By Natalie Taylor
Georgeann Johnson’s mother, Betty Kempe, came down to explore San Miguel with her three daughters in 1957. Betty was a widow and she had heard about the city from a friend. San Miguel was different in those days—there were only about 100 ex-pats living here; the only hotels were at Instituto Allende and Hotel San Francisco. But there was a good school for the girls, Augusta Irving’s one-room schoolhouse where children were taught in English and Spanish. As a budding, non-conformist teenager Georgeann loved it all. It felt like and adventure and she was free to wander the city streets unconstrained. The move for her was a godsend because it liberated her from the restrictive high school back in Texas.
Within two years of their stay here, her mother remarried and they went off to Europe where the girls were put in a boarding school in Switzerland. It was here that Georgeann fell in love with skiing and when it came time to choose a university in the US, she asked which had the best skiing. That is how she ended up at University of Colorado, majoring in French. When she graduated, she moved to San Francisco during the “summer of love” in 1967. This suited her style perfectly and she fell in with a hippie crowd living a free life, doing odd jobs—just enough to get by. After twelve years of this, she decided to get a teaching certificate and became a Montessori kindergarten teacher, and eventually the director. She never married.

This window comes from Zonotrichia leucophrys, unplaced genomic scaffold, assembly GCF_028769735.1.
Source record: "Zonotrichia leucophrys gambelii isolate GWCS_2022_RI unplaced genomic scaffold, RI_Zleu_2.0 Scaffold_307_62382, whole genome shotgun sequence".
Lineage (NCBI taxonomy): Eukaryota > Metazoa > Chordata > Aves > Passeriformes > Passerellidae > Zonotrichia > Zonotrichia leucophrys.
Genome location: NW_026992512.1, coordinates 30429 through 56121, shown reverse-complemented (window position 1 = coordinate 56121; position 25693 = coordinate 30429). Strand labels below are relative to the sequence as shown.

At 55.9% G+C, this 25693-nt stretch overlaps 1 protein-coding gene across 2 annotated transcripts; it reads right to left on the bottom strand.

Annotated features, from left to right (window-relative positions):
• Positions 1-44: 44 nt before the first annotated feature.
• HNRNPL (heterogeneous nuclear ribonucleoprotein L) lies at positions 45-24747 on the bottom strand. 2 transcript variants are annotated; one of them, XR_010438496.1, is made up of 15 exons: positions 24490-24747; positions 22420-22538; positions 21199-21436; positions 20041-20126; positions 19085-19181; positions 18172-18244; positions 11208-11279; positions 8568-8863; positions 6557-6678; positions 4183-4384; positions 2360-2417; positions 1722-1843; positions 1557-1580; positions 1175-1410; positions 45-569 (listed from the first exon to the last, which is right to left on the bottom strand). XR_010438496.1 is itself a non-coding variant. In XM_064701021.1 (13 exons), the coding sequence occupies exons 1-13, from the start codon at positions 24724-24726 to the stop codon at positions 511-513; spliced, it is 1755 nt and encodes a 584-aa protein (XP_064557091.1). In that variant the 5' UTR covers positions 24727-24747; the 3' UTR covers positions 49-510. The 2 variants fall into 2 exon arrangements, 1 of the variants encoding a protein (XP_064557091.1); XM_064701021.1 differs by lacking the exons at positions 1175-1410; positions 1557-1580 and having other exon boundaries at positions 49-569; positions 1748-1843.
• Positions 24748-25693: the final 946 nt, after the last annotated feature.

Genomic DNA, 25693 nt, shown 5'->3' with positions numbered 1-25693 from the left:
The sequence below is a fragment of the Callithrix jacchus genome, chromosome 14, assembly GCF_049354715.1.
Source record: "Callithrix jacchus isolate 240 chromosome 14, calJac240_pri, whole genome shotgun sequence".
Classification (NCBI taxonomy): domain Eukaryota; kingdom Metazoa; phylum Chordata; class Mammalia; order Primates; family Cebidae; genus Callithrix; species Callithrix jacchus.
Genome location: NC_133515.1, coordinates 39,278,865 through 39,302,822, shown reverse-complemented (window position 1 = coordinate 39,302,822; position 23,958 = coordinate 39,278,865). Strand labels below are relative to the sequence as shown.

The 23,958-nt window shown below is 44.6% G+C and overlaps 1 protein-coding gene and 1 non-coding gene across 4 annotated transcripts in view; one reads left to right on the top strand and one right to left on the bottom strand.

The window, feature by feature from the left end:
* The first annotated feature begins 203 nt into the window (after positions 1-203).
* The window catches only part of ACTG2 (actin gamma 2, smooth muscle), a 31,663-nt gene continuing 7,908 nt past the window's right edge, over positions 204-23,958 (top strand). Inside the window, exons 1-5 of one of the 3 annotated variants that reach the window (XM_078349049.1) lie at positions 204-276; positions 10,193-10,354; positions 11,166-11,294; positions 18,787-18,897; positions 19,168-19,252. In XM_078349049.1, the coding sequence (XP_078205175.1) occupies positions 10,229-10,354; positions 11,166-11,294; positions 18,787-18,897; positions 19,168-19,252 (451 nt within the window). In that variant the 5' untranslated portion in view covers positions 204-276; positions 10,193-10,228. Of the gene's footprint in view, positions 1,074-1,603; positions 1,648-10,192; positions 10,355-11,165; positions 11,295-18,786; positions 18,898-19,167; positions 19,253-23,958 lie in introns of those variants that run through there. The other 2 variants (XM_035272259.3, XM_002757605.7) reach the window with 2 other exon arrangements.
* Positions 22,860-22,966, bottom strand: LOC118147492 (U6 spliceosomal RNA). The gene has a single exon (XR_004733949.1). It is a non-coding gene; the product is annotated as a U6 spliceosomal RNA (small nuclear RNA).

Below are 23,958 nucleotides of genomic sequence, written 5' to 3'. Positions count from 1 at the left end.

In the meantime, her mother had returned to San Miguel, had bought the iconic Villa Santa Monica and took up residence there. Georgeann visited her frequently, keeping her connection to San Miguel alive. Then in 1991, she organized a women’s spirituality seminar in San Miguel in which 30 women participated. After that, she decided that San Miguel was the place that had what she needed, and she returned here for good.
While here, Georgeann became involved with a group of women in a project to help rural women make a living. It began as an embroidery project and eventually the women were taught to hook rugs and sell them—it was the beginning of Rancheritas. From this sprang the idea of giving scholarships to girls so they could continue their education up to a university degree. In 1995 the two ideas came together as Mujeres en Cambio.
Georgeann and her mother live in a house near the Lavaderos of El Chorro (Betty sold Villa Santa Monica in 1988). Georgeann kiddingly calls her mother “La Ultima Gringa,” because it’s exactly what Betty is. All those who were part of their initial ex-pat community are gone, but Betty lives on; she will be turning 100 years old tomorrow, July 9. Let us join her daughters in wishing Betty a most happy centennial birthday! And may Georgann have the fortune of inheriting her mother’s genes.
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